To help spread bedside ultrasound knowledge, my best advice is to differentiate between who can teach and who can validate the quality of the exam and the findings. Anyone can learn and teach bedside ultrasound, however each clinic has to decide who can assess what and what is required to become the bedside “expertize” at each clinic judging the accuracy of the exams. At least until (if) a national consensus is created. One of our aims with this course is to get the conversation going regarding what should and should not be included in a POCUS course and what qualifies trainees and, in extension, POCUS teachers.
[Image credit: Kokcharov]
As bedside ultrasound progresses, we have a suggestion for the levels of competence to strive for:
Level 1 – individual
- Basic POCUS knowledge after a course like or similar to this one. The POCUS practitioner can not yet write their evaluation in journals, but can use bedside ultrasound in clinic and save images for review of someone who is “authorized” to evaluate them.
Level 2 – individual
- The POCUS practitioner has completed a number of reviewed or proctored exams of each module with a certain amount of these being pathological. A more competent teacher evaluates the exams for picture quality and correct assessment(s) before the student is “licensed/auhtorized” to document their assessment in patient journals.
Level 3 – individual and system
- POCUS becomes standardized with national consensus, and the requirements for each level becomes similar to the ATLS-course or CPR-course with clear requirements for students and teachers certificates.
Level 4 – individual and system
- The POCUS practitioner can, after the steps above, also save the image to a central journaling system. A percentage of images saved are randomly and regularly reviewed by experts for quality and validity control.
Level 5 – individual and system
- The POCUS practitioner does 3-6 month rotations with radiologists and echocardiographers respectively, qualifying the practitioner to make assessments considered beyond the scope of bedside ultrasound.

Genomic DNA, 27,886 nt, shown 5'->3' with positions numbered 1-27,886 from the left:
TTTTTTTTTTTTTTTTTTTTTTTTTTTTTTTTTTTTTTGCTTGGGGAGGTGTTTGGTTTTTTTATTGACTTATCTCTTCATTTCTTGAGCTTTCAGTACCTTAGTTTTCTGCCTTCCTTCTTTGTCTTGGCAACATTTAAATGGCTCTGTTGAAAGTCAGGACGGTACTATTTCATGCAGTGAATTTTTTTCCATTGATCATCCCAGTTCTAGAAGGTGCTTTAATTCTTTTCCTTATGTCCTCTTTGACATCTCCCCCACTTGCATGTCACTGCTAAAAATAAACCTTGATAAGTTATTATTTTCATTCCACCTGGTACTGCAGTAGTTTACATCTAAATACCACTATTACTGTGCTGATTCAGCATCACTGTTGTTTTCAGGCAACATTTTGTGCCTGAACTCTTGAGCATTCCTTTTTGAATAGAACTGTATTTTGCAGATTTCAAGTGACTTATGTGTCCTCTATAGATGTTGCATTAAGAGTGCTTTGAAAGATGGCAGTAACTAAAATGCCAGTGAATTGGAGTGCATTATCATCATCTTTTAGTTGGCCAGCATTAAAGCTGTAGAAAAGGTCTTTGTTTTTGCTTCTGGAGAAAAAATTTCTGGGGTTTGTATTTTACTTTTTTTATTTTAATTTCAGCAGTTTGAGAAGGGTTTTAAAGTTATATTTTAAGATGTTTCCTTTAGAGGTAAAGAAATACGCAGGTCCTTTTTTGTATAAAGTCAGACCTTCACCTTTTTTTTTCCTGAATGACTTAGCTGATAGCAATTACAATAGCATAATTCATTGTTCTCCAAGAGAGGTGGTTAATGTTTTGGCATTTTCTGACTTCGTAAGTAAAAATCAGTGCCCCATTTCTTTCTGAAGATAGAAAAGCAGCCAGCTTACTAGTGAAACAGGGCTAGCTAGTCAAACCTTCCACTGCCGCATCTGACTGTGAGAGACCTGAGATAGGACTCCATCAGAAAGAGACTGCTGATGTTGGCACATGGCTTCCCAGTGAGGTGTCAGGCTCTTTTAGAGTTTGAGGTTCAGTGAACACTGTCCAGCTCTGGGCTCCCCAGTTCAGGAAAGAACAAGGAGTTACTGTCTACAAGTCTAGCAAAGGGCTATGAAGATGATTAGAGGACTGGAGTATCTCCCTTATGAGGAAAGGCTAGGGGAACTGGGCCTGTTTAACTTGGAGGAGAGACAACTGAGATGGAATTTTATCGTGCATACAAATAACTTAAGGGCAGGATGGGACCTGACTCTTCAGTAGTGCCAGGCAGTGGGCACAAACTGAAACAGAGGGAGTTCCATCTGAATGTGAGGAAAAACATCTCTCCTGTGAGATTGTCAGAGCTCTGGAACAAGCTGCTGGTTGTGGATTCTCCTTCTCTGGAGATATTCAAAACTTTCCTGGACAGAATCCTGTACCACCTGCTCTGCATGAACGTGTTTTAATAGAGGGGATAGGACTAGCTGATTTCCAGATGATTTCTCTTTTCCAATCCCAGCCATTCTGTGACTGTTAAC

Level 6 – research
- Do research on best practices for POCUS! Design smart new studies and figure out important metrics for evaluating POCUS training and applications. Replicate and retest previous studies. Participate in the local, national, and global conversation of what POCUS brings to the clinical table and how it can evolve (also se image above: i.e. craftsman).
NOTE: This is not an absolute roadmap for the progression of bedside ultrasound in each clinic, but mostly food for thought and something to work on in a longer timespan. Note that level 3, a national consensus, is not mandatory for the other steps as such an endeavour might take too long if it happens at all, due to several factors, compared to the other levels that can, in principle, be implemented rapidly and (in practice and principle) simultaneously all at once.
Finally a few words on ethics. Be humble, in the beginning most of your exams in clinic should just be teaching opportunities. If you find something suspicious looking that you cant evaluate but that doesn’t need urgent attention (such as a big kidney cyst or a suspect looking liver) ask a more competent colleague for help when available, and when not use your clinical judgement and provide for appropriate, and timely, clinical follow-up (by referring to official radiology or primary health care follow-up). Make sure the non-critical patient is comfortable with the exam and abstain from doing the exam if they are not and if you judge that it’s not necessary. Most patients, as mentioned above, will not only be ok with ultrasound exams when asked politely but might find the in-hospital experience better because of it.
- Noble. ‘Manual of Emergency and Critical Care Ultrasound’. 2nd Edition. 2011.
- No relevant chapters for this module.
- Dawson & Mallin. ‘Introduction to Bedside Ultrasound – Vol 2’. 2013.
- Ch. 19 Administration
- Soni et al. ‘Point-of-Care-Ultrasound’. 2nd Edition. 2020
- Ch. 49 Competence, Credentialing and Certification
- Howard et al. ‘Bedside ultrasound maximizes patient satisfaction’. 2014.
[Version 2.0 — Last updated 2022-07-01 — Status: Active]
[Version 2.0, update 2022-07-01: minor revisions/spell-checks.]